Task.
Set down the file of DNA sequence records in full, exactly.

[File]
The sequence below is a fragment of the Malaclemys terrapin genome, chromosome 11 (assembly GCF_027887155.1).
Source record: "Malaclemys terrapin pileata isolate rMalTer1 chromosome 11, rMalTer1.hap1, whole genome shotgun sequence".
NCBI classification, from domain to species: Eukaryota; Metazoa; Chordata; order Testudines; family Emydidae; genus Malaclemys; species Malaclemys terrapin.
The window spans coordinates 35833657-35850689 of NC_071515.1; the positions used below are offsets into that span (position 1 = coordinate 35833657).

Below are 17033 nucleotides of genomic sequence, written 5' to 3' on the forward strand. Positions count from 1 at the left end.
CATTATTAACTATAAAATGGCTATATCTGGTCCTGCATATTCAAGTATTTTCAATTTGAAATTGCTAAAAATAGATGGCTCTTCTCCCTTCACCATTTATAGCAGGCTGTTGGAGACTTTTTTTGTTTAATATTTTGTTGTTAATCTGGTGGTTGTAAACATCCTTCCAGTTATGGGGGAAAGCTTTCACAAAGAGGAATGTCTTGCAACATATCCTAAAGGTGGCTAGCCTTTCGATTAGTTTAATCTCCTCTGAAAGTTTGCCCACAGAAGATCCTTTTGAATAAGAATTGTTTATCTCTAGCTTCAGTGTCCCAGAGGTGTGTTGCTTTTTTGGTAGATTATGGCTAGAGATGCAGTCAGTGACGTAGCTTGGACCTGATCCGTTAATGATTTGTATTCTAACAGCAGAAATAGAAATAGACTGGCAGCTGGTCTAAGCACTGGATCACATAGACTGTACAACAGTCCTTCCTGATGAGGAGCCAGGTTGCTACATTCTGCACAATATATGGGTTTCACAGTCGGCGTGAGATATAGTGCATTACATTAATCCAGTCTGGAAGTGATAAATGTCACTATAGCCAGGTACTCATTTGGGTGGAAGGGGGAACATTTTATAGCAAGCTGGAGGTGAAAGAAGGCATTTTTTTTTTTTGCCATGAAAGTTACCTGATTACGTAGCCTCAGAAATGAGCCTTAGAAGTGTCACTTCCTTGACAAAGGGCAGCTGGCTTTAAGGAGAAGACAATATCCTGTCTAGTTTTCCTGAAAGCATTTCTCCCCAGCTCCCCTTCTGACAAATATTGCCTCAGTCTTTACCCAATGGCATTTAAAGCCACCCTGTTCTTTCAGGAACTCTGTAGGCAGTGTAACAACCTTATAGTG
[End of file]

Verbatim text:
The sequence below is a fragment of the Malaclemys terrapin genome, chromosome 11 (assembly GCF_027887155.1).
Source record: "Malaclemys terrapin pileata isolate rMalTer1 chromosome 11, rMalTer1.hap1, whole genome shotgun sequence".
NCBI classification, from domain to species: Eukaryota; Metazoa; Chordata; order Testudines; family Emydidae; genus Malaclemys; species Malaclemys terrapin.
The window spans coordinates 35833657-35850689 of NC_071515.1; the positions used below are offsets into that span (position 1 = coordinate 35833657).

Below are 17033 nucleotides of genomic sequence, written 5' to 3' on the forward strand. Positions count from 1 at the left end.
CATTATTAACTATAAAATGGCTATATCTGGTCCTGCATATTCAAGTATTTTCAATTTGAAATTGCTAAAAATAGATGGCTCTTCTCCCTTCACCATTTATAGCAGGCTGTTGGAGACTTTTTTTGTTTAATATTTTGTTGTTAATCTGGTGGTTGTAAACATCCTTCCAGTTATGGGGGAAAGCTTTCACAAAGAGGAATGTCTTGCAACATATCCTAAAGGTGGCTAGCCTTTCGATTAGTTTAATCTCCTCTGAAAGTTTGCCCACAGAAGATCCTTTTGAATAAGAATTGTTTATCTCTAGCTTCAGTGTCCCAGAGGTGTGTTGCTTTTTTGGTAGATTATGGCTAGAGATGCAGTCAGTGACGTAGCTTGGACCTGATCCGTTAATGATTTGTATTCTAACAGCAGAAATAGAAATAGACTGGCAGCTGGTCTAAGCACTGGATCACATAGACTGTACAACAGTCCTTCCTGATGAGGAGCCAGGTTGCTACATTCTGCACAATATATGGGTTTCACAGTCGGCGTGAGATATAGTGCATTACATTAATCCAGTCTGGAAGTGATAAATGTCACTATAGCCAGGTACTCATTTGGGTGGAAGGGGGAACATTTTATAGCAAGCTGGAGGTGAAAGAAGGCATTTTTTTTTTTTGCCATGAAAGTTACCTGATTACGTAGCCTCAGAAATGAGCCTTAGAAGTGTCACTTCCTTGACAAAGGGCAGCTGGCTTTAAGGAGAAGACAATATCCTGTCTAGTTTTCCTGAAAGCATTTCTCCCCAGCTCCCCTTCTGACAAATATTGCCTCAGTCTTTACCCAATGGCATTTAAAGCCACCCTGTTCTTTCAGGAACTCTGTAGGCAGTGTAACAACCTTATAGTG